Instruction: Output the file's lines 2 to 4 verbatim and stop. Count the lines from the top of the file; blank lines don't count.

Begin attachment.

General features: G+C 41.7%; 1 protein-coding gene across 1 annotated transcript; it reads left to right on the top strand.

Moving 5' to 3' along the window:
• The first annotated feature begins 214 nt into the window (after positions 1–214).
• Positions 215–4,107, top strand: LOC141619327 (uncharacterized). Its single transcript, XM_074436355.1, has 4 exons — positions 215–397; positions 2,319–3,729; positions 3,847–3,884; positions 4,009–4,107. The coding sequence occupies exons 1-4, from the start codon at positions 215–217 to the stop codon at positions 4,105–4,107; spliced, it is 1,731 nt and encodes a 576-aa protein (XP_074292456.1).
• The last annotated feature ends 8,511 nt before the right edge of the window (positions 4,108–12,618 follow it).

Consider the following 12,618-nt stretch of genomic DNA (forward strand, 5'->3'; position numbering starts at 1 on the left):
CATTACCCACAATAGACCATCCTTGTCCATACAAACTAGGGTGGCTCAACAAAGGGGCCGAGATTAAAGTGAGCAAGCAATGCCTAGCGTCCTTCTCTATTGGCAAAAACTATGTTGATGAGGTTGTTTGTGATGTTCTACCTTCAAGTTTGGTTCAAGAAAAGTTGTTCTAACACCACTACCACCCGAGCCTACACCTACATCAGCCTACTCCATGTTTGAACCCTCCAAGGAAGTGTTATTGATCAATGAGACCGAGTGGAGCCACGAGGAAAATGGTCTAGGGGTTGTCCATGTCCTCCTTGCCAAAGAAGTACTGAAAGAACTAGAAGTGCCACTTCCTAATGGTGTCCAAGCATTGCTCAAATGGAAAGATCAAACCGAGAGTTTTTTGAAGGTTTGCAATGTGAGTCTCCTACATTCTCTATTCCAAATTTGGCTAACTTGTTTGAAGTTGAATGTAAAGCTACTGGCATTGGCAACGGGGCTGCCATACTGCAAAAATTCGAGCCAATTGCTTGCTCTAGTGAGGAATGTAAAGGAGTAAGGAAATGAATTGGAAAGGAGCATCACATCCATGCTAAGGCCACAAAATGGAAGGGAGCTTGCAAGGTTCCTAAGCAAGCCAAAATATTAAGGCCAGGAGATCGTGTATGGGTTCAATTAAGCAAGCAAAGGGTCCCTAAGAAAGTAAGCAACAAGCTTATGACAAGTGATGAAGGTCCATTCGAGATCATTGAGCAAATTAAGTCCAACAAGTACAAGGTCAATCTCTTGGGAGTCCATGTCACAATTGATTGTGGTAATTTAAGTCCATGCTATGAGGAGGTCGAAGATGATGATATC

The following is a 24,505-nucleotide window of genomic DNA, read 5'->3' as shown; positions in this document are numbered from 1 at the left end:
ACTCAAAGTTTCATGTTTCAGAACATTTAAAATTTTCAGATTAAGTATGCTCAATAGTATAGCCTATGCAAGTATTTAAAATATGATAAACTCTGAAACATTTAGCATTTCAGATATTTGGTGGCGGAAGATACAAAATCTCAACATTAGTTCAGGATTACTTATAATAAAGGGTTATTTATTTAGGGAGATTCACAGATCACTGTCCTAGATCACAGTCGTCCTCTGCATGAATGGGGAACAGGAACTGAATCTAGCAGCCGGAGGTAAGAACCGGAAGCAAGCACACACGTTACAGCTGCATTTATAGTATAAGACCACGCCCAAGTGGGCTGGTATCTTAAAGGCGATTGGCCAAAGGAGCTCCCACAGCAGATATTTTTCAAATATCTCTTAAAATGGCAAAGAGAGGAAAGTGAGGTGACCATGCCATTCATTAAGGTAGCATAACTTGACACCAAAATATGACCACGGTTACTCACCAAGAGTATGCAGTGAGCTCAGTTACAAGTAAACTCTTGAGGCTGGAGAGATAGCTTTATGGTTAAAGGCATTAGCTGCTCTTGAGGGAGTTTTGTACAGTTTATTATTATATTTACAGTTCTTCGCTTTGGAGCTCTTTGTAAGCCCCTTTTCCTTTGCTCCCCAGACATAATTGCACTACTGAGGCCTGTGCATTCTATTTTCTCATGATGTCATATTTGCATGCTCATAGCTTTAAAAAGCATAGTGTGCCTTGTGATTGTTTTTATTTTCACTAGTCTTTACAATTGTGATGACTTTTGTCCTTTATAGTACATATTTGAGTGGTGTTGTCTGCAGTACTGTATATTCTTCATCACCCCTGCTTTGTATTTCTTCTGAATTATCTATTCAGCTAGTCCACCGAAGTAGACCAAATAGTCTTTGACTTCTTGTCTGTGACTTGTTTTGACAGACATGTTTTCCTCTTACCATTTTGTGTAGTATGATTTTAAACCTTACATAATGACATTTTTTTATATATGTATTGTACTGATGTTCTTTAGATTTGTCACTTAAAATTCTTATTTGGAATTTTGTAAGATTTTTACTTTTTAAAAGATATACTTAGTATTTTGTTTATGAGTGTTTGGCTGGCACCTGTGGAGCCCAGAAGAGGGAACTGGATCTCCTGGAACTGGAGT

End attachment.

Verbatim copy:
Moving 5' to 3' along the window:
• The first annotated feature begins 214 nt into the window (after positions 1–214).
• Positions 215–4,107, top strand: LOC141619327 (uncharacterized). Its single transcript, XM_074436355.1, has 4 exons — positions 215–397; positions 2,319–3,729; positions 3,847–3,884; positions 4,009–4,107. The coding sequence occupies exons 1-4, from the start codon at positions 215–217 to the stop codon at positions 4,105–4,107; spliced, it is 1,731 nt and encodes a 576-aa protein (XP_074292456.1).